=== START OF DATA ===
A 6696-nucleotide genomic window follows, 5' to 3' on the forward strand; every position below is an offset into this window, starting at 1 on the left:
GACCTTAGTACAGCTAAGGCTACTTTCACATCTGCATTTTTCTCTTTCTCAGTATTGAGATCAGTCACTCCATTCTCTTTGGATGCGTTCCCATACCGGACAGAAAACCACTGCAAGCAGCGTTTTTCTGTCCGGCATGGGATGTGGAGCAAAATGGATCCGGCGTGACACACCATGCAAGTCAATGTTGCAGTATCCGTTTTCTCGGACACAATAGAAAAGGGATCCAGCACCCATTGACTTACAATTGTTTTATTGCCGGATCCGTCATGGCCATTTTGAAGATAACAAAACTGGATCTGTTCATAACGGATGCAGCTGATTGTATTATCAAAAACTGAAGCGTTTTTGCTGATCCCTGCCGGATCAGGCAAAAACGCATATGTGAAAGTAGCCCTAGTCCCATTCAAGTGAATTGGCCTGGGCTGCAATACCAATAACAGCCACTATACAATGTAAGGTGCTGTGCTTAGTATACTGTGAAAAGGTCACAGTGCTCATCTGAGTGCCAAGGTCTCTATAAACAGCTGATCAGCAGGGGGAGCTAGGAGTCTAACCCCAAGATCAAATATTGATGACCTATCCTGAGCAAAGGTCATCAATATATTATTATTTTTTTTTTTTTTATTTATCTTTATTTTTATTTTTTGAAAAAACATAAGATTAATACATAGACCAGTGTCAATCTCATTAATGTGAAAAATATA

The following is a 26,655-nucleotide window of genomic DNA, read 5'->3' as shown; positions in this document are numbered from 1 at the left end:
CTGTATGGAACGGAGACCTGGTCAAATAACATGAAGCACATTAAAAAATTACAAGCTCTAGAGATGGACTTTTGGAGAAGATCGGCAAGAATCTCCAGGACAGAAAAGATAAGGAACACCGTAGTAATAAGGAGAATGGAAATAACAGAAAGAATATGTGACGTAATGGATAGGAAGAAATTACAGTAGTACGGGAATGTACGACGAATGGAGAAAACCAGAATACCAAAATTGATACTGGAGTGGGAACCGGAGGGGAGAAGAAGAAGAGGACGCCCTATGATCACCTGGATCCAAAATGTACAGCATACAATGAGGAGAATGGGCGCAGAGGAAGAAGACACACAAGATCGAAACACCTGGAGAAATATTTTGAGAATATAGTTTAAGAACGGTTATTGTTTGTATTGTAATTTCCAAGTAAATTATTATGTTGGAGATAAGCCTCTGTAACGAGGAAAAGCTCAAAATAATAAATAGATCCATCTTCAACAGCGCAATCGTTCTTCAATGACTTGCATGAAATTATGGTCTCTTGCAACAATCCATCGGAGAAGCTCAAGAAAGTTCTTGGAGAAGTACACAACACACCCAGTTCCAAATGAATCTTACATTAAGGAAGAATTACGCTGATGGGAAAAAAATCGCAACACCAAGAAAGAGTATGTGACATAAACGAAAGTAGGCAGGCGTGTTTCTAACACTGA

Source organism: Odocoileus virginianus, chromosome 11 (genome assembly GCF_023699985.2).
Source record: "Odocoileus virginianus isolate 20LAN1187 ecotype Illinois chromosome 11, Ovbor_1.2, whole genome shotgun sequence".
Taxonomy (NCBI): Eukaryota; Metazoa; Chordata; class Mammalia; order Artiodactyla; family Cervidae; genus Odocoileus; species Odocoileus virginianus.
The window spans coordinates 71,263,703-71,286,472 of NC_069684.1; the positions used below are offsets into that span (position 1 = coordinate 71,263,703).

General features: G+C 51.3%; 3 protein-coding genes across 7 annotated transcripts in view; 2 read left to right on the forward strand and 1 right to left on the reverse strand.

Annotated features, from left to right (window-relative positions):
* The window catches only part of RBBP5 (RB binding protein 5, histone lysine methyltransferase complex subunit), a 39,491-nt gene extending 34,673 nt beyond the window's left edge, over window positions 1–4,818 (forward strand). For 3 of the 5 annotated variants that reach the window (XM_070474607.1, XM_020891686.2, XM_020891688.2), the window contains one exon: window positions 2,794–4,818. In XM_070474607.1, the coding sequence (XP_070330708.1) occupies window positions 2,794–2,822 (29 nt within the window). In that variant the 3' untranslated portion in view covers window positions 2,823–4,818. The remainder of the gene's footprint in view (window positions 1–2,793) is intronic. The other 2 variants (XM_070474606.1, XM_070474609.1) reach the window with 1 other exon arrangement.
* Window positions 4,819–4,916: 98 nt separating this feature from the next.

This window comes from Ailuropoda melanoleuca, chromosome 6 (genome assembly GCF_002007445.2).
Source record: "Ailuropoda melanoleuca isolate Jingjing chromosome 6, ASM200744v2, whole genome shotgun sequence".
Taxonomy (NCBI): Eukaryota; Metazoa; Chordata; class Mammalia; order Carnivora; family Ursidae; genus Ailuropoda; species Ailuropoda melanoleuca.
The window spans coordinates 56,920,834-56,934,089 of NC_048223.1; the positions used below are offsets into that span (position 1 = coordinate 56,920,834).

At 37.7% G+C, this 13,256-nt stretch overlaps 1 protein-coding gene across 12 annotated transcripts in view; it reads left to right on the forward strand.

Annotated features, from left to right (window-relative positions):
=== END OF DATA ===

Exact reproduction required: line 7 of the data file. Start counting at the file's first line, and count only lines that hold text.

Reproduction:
Taxonomy (NCBI): Eukaryota; Metazoa; Chordata; class Mammalia; order Artiodactyla; family Cervidae; genus Odocoileus; species Odocoileus virginianus.